I can’t say I enjoyed the ride but I did feel like I was getting a workout. It may have been the design or merely the extra weight but I felt it in my legs. I couldn’t tell where my foot was landing but I tried to focus on the mid to front range. I did notice that when I allowed the shoe to heel strike the energy return was pretty good. Too bad I’m trying not to run that way. My pace began to suffer noticeably after the first mile and I’m sure it was due to the extra work the shoes required. I finished after three miles feeling like I’d given my legs a good workout but not feeling like I’d exerted myself too much overall. I can’t see ever switching to this shoe as a regular trainer but it may yet provide some training benefit. I’m going to put them in the rotation for a while to see how they feel after a few more workouts. In the meantime, I’m still questioning whether they fall into the category of training resource or gimmick.

Hard to resist trying the Resistance Runners

I don’t yet know about the shoes but the packaging was impressive
After regretting my run on Tuesday morning and realizing that I needed some rest, I decided to forgo my planned elliptical session today. I’m glad that I did because I’ve been dealing with slight pain stemming from either my upper hamstring or my glutes. I don’t think I’m hurting it when I exercise but it will heal better with an occasional break from those activities.
The only regret I have today is that I’m going to have to wait to test my newest running technology:  Skecher’s Resistance Runners. Despite my earlier post where I poked some fun at gimmicky running shoes including these, Skecher’s still offered to send me a pair to test. I’m used to companies that understand runners and running shoes but Skecher’s seems to still be on the learning curve. When they asked for my shoe size I told them 10.5, D width. I soon received a call saying that they don’t make them in a wide sizes so would I want to go up to an 11? I straightened her out on the fact that D is standard width but I wished I had chosen size 11’s after I tried them on last night.
The shoes arrived yesterday in a huge box that was quite impressive. Cool materials, fancy overlays and lots of marketing hype about the benefits of the shoes. I don’t know if this what you get if you purchase them retail or whether this is special packing for journalists who test their products. It was very different from the boxes you get from Brooks and Saucony that are made for easy recycling. The shoes aren’t as silly to look at as I thought they’d be. I can certainly wear them in daylight hours but I won’t be using them in a race. That is, unless they make me an 8 minute/mile runner. My initial impression was that they are snug for their size, especially at the toe box, and that the purposely unstable mid-sole is interesting. Interesting good or bad is yet to be determined. I’m traveling today through tomorrow so I won’t have the chance to run with these shoes until Friday. I’ll admit to being more curious about these shoes than I’d imagined I’d be.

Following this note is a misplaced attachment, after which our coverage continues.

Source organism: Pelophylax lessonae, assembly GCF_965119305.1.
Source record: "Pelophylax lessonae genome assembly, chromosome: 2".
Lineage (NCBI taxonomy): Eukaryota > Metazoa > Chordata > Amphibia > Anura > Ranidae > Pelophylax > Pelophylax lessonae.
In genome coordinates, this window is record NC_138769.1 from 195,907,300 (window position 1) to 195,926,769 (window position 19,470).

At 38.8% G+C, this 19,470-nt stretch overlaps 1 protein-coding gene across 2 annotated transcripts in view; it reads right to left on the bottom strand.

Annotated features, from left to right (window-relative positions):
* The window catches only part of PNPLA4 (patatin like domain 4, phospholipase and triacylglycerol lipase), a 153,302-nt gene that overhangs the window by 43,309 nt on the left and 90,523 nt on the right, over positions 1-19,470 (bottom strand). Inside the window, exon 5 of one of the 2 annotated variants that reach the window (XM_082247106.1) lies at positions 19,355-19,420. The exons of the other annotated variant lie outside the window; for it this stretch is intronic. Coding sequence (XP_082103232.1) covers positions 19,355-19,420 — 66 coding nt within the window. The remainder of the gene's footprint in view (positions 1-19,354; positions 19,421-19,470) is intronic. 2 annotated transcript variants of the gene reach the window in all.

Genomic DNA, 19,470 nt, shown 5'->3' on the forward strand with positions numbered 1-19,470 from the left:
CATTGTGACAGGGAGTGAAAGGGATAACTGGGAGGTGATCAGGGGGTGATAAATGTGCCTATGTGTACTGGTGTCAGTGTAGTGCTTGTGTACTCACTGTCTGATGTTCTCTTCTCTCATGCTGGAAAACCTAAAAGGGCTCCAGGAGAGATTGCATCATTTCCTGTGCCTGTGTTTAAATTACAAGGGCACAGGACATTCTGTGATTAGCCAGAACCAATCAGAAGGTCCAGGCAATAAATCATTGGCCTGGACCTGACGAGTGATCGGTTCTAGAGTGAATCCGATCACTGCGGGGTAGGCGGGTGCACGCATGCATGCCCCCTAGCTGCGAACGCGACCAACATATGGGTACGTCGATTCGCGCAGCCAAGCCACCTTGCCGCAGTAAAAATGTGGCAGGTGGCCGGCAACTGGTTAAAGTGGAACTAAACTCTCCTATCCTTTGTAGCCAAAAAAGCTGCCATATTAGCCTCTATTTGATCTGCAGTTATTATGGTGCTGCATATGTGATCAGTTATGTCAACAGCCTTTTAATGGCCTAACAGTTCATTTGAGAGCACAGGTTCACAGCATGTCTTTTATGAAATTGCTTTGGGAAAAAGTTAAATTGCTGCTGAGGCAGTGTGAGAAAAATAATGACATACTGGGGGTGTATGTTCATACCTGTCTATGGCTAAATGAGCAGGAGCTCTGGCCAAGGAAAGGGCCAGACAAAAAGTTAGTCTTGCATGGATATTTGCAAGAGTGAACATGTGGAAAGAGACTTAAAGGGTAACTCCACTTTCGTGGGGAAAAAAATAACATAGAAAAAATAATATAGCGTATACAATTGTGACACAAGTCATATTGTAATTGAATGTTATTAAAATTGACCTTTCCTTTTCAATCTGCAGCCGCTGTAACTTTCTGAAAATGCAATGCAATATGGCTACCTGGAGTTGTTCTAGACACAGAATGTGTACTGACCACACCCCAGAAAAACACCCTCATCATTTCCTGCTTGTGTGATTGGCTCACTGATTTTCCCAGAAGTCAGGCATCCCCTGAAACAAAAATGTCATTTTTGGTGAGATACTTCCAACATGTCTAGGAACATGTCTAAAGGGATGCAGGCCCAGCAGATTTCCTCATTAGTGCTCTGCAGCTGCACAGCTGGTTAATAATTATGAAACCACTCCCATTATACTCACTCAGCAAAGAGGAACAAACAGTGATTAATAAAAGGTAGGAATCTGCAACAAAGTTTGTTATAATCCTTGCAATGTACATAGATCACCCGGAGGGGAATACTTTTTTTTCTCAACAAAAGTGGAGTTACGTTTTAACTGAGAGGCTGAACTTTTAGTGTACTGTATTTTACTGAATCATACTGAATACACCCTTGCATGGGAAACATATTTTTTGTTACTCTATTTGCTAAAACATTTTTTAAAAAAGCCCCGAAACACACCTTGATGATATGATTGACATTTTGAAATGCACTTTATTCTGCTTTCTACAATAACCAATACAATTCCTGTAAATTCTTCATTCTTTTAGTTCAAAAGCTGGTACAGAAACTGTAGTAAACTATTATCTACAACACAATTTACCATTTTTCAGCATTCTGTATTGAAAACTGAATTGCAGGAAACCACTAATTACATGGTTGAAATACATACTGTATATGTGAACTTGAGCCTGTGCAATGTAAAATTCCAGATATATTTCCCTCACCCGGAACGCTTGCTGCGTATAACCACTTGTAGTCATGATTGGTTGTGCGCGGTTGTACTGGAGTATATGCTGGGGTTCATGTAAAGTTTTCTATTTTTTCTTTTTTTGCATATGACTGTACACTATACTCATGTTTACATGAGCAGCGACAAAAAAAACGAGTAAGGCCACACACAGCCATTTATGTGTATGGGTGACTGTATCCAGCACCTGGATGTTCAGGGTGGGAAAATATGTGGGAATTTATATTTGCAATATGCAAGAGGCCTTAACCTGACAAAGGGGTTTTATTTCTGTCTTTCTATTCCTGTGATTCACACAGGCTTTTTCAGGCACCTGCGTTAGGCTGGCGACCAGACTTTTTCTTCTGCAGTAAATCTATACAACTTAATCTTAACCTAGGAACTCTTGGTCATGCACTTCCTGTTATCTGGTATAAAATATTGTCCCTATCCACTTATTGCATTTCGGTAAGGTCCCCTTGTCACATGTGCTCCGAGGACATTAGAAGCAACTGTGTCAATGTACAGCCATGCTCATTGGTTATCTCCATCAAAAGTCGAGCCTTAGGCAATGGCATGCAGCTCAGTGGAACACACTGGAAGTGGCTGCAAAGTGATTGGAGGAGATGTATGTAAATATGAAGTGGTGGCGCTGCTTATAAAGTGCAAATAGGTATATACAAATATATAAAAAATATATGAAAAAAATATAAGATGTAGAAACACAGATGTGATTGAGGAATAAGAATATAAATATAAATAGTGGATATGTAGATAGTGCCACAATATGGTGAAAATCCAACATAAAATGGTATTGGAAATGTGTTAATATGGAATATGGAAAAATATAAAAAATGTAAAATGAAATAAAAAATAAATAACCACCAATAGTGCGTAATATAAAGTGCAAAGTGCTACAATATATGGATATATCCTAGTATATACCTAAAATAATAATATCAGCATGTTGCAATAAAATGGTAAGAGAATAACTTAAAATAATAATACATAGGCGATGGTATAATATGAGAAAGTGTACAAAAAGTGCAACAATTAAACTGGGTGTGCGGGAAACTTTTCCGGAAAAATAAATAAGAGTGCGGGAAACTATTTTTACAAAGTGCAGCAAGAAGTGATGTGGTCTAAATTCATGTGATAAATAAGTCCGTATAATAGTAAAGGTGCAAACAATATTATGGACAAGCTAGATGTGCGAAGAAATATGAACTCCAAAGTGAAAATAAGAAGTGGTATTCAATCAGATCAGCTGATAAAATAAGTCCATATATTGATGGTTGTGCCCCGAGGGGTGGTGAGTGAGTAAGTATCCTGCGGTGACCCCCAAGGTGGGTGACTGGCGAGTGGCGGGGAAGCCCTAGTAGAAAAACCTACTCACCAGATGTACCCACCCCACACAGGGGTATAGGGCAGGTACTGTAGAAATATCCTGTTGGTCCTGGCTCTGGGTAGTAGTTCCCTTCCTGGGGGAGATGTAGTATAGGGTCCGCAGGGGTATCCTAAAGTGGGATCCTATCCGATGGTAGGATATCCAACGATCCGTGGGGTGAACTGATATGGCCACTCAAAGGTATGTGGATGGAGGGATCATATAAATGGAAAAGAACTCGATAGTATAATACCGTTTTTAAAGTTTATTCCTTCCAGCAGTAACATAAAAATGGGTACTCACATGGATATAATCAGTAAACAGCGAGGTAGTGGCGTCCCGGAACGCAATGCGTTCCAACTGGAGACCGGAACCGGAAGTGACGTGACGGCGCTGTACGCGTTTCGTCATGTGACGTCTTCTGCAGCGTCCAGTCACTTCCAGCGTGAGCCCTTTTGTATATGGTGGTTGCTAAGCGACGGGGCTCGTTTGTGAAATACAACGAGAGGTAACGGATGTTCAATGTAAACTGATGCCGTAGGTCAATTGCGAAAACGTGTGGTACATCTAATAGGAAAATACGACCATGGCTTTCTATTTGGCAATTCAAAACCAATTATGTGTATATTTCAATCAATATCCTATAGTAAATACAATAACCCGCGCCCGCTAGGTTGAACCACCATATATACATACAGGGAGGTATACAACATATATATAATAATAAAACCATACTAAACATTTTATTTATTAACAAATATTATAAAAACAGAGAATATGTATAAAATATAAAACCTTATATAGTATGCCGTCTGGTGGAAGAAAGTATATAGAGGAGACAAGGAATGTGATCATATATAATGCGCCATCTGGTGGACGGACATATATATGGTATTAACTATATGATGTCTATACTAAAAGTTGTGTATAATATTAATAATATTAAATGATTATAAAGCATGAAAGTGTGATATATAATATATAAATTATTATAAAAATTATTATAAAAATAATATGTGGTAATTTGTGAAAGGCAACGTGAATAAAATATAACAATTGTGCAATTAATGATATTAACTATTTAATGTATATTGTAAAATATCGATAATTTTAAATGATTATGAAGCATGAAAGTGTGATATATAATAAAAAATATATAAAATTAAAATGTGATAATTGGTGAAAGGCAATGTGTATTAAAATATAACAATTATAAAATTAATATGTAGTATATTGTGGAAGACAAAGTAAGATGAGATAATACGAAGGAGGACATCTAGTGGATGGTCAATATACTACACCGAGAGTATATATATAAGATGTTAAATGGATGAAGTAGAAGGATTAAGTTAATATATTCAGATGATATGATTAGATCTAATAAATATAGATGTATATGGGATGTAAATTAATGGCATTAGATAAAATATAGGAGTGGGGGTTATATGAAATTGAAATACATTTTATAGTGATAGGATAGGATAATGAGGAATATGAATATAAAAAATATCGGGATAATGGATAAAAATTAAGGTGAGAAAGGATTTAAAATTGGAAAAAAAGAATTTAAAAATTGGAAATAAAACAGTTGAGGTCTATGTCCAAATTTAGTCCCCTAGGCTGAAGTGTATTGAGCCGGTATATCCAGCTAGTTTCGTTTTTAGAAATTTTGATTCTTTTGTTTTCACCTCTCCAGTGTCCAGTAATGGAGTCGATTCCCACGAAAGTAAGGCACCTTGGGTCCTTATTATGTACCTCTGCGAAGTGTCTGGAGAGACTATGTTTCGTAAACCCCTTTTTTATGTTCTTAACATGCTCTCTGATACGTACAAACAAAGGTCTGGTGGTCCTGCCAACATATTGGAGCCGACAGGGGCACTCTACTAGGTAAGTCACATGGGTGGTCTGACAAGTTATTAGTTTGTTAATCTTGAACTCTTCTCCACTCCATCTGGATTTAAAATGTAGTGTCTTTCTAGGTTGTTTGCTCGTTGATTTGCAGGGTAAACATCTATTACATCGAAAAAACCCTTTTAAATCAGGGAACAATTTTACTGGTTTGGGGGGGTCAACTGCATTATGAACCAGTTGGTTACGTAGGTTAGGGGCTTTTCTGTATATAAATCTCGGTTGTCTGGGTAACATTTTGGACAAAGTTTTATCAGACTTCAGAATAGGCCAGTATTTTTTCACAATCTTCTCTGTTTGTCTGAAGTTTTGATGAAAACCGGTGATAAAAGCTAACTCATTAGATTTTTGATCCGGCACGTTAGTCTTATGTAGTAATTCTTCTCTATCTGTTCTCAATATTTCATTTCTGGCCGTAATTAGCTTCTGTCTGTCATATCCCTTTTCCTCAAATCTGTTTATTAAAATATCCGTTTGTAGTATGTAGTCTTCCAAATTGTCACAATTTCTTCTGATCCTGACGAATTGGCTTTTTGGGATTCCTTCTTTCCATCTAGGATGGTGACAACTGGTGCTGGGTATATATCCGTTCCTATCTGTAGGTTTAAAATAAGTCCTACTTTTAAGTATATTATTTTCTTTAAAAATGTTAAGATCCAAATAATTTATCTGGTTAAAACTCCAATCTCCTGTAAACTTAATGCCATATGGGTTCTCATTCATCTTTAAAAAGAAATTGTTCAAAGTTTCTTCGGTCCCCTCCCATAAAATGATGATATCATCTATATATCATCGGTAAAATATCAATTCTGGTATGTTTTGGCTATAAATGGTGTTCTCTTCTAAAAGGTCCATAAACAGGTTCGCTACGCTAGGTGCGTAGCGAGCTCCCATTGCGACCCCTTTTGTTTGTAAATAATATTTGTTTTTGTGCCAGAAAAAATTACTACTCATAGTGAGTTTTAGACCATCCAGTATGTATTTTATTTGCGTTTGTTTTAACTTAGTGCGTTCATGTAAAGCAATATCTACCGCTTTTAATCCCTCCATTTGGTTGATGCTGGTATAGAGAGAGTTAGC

Tubes, zig-zags, bounces, shocks and resistors

K-Swiss goes tubular

A couple of weeks ago my daughter and I were on the train heading back from the city when we stopped at a station. Directly outside our window was a billboard ad for the K-Swiss Tubes running shoe. Knowing nothing of this shoe, I judged it on design alone. Built within the outsole were a series of open “tubes” that run perpendicular to the length of the shoe. The tubes were clearly designed to disperse shock and (I’m guessing) return some energy from the impact. I just remember thinking that I would never wear that shoe in public.

Adidas Mega Bouncer
Nike’s Shox absorber
Reebok gets Ziggy
The Reebok ZigTech shoe provides a similar visual reaction. In the case of this shoe it’s a rippled outsole (e.g., “zig-zag”) that supposedly provides a flexible high energy experience. I’ve been amused by the marketing of the shoes and the fact that not one athlete who endorses them is known for their running. I don’t know if the technology works but they sure look funny.
One model of a weird shoe that I have tried is the Adidas Mega Bounce. I like Adidas as a brand so I put on a pair out of curiosity. I expected springiness but all I felt was awkwardness. So much for that. I’d put the Mega Bounce into the same category as the Nike Shox. This shoe is built with shock absorbers in the back that remind me of the air shocks I installed on my Mustang when I was in high school. This shoe seem to be popular and they are fairly pricey but I rarely see them on the feet of real runners.
Skechers resists running
This weekend I saw an ad for Skechers SRR (Skechers Resistance Runners) that looks like a cross between those ubiquitous “Shape Ups” and a running shoe. Their website claims that dramatic gains in postural, gluteus medius and calf muscle activation (???) will come with the use of these shoes. Okay, good to know. I realize that all of the serious running shoe companies have their own unique science. Brooks has DNA and BiOMoGo, ASICS has their GEL and Trussic technologies, Saucony has “Pro Grid” and Mizuno has the Wave. At least these features are integrated into the shoe in such a way that they look like serious footwear. I could say I’m not one to judge but clearly I am. The question is, if K-Swiss or Skecher were to send me a pair of their latest models, would I give them a fair shake on Runner’s Tech Review? The answer is yes. However, I guarantee most of my testing would be done in the early morning, in the dark, so I’d have the lowest chance of being seen with them in public.